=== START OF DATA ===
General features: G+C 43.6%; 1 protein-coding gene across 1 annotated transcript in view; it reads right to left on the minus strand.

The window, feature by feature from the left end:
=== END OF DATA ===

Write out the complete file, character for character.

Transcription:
General features: G+C 43.6%; 1 protein-coding gene across 1 annotated transcript in view; it reads right to left on the minus strand.

The window, feature by feature from the left end: